Sunday, January 24, 2010

Observations on March for Life 2010

  • I think my favorite person there was the guy on a box outside the Sculpture Garden singing "If you want to be happy for the rest of your life, never make a pro-choice woman your wife. From my personal point of view, get a pro-life girl to marry you!" It's been stuck in my head for days.

  • I was a little uncomfortable with the strong religious overtones. I agree completely that all the religious assertions were true, but I have 2 concerns. First, as much as I may agree that, "Before I formed you in the womb, I knew you" is true, it's not the base of good policy in this country. What we need to be able to create pro-life laws in America are good, secular arguments against abortion. Second, I know there are pro-life people out there who are not religious. I doubt they'd feel welcome at the March, or be able to participate without feeling like they were endorsing something they disagreed with.

  • It seemed much more crowded this year than last year, but I'm not sure whether that's because the March route was shorter; people were congregating to march at the same place as the rally, rather than several blocks away, so everyone was all crammed together.

  • I wasn't sure whether to find the huge number of high school aged marchers heartening or not. Teenagers have a pretty strong tendency to a) do what their friends are doing, and b) want to go on field trips. I wouldn't be surprised if a large number of them hadn't really given too much thought to the issue of abortion at all. However, even if that's the case, I doubt that March for Life would turn them off of the pro-life cause; it's more likely to make them default to pro-life views, which is a good thing.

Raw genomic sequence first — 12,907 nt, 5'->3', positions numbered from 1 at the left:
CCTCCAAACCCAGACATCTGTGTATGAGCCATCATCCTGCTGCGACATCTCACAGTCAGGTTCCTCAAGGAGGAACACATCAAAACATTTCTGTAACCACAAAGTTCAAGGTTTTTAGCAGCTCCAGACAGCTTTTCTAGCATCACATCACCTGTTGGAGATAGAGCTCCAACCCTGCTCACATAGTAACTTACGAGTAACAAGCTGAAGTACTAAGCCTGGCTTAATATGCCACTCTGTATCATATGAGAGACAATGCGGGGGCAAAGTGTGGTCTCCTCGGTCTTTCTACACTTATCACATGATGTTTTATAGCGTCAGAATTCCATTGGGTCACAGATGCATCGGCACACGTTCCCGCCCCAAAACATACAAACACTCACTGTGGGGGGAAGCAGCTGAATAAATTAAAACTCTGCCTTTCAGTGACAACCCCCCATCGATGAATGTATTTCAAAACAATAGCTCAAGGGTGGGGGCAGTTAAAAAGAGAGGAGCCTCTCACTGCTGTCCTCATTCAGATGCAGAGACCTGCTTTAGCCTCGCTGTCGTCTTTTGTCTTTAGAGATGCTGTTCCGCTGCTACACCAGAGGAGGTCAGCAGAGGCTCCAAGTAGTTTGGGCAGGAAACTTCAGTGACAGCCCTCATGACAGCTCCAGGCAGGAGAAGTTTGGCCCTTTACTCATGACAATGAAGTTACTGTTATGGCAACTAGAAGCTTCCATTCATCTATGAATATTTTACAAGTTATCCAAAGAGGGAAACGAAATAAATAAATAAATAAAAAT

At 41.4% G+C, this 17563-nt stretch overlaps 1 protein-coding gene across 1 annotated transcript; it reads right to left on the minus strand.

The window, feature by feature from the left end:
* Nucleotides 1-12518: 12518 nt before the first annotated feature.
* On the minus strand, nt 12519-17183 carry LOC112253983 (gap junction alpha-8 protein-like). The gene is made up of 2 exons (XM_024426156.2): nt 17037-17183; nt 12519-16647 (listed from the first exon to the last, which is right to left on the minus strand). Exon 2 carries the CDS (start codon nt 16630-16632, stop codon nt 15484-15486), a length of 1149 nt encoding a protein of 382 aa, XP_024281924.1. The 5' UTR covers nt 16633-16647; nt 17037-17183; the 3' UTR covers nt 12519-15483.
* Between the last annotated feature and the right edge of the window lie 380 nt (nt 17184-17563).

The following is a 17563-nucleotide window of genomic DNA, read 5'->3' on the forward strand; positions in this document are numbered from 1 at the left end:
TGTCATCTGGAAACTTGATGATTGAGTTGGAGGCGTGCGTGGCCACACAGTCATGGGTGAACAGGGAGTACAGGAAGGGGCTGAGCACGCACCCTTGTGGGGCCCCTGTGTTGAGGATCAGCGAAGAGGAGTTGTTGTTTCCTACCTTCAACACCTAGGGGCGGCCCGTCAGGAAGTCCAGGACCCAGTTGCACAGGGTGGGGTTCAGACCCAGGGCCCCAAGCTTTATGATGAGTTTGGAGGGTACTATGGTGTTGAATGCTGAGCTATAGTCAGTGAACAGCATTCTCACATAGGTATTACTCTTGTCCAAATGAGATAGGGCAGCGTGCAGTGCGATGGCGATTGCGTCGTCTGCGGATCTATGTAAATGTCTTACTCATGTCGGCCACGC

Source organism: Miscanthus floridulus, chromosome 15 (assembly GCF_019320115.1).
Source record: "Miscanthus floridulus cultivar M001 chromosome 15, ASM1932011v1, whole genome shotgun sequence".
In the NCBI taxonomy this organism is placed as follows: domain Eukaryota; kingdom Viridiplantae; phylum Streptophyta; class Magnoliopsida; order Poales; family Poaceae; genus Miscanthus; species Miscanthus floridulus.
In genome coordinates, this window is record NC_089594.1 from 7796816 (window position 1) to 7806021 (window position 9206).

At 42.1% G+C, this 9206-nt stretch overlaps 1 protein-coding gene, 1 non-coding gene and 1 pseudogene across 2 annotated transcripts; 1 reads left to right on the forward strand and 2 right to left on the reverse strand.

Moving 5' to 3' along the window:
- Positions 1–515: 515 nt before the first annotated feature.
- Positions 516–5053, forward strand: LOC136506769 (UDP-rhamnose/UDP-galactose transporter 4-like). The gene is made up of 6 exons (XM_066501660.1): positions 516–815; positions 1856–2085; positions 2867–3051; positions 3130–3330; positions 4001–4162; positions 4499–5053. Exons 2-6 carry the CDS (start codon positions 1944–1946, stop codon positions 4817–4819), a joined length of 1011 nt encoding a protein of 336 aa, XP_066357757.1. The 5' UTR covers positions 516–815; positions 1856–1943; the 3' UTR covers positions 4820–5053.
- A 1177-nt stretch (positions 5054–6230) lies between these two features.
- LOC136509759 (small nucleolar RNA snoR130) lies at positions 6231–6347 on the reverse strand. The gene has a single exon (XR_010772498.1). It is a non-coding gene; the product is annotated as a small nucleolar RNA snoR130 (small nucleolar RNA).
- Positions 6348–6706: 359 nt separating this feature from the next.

• I wish people - and this applies to everyone, not just March for Lifers - would throw their trash in the garbage! There was way too much litter on the ground when I walked down the Mall at 5pm. I wasn't sure, though, whether the "Choose Life" and "Stop Abortion" signs on the ground would turn people off of the movement ("Look at these disrespectful pro-lifers!") or serve as a continued expression of our message even once we'd left.

  • Having teenagers carry signs that say "Women do regret abortion" and "Men regret lost fatherhood" struck me as a little . . . disingenuous. I doubt that many of those girls and boys were actually regretting abortions. While I know it's true that women do regret abortion, I don't think that presuming to speak for others is an effective way to get your message apart. At the very least, I think that you end up lacking authority in the eyes of others and losing your audience.

  • What sort of signs should young people be holding? Ones that testify to our missing peers and to having survived legalized abortion. The one sign I saw that brought me closer to tears than any other was the one held by a teenager that said, "17 years ago, January X 1993, my mom chose adoption instead of abortion."

  • With all of the tens of thousands, maybe hundreds of thousands of people there, I had the good fortune to run into the group from my home parish. I was shocked to find that my 8th grade CCD teacher still recognized me!

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